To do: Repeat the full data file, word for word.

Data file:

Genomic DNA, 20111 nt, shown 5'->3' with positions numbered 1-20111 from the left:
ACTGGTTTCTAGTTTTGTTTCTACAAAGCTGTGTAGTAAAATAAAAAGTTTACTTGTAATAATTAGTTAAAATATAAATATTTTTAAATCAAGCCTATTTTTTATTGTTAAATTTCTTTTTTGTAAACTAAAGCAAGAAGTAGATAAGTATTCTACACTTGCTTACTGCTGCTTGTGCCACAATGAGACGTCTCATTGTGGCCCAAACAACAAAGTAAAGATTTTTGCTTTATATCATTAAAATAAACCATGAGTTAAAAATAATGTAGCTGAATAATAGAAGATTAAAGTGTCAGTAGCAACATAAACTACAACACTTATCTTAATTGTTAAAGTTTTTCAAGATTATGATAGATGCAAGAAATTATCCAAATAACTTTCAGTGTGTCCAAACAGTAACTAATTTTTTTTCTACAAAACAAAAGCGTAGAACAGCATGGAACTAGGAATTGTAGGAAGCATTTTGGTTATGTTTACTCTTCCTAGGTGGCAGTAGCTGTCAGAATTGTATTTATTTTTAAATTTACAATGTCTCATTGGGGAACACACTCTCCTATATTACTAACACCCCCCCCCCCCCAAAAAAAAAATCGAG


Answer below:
Genomic DNA, 20111 nt, shown 5'->3' with positions numbered 1-20111 from the left:
ACTGGTTTCTAGTTTTGTTTCTACAAAGCTGTGTAGTAAAATAAAAAGTTTACTTGTAATAATTAGTTAAAATATAAATATTTTTAAATCAAGCCTATTTTTTATTGTTAAATTTCTTTTTTGTAAACTAAAGCAAGAAGTAGATAAGTATTCTACACTTGCTTACTGCTGCTTGTGCCACAATGAGACGTCTCATTGTGGCCCAAACAACAAAGTAAAGATTTTTGCTTTATATCATTAAAATAAACCATGAGTTAAAAATAATGTAGCTGAATAATAGAAGATTAAAGTGTCAGTAGCAACATAAACTACAACACTTATCTTAATTGTTAAAGTTTTTCAAGATTATGATAGATGCAAGAAATTATCCAAATAACTTTCAGTGTGTCCAAACAGTAACTAATTTTTTTTCTACAAAACAAAAGCGTAGAACAGCATGGAACTAGGAATTGTAGGAAGCATTTTGGTTATGTTTACTCTTCCTAGGTGGCAGTAGCTGTCAGAATTGTATTTATTTTTAAATTTACAATGTCTCATTGGGGAACACACTCTCCTATATTACTAACACCCCCCCCCCCCCAAAAAAAAAATCGAG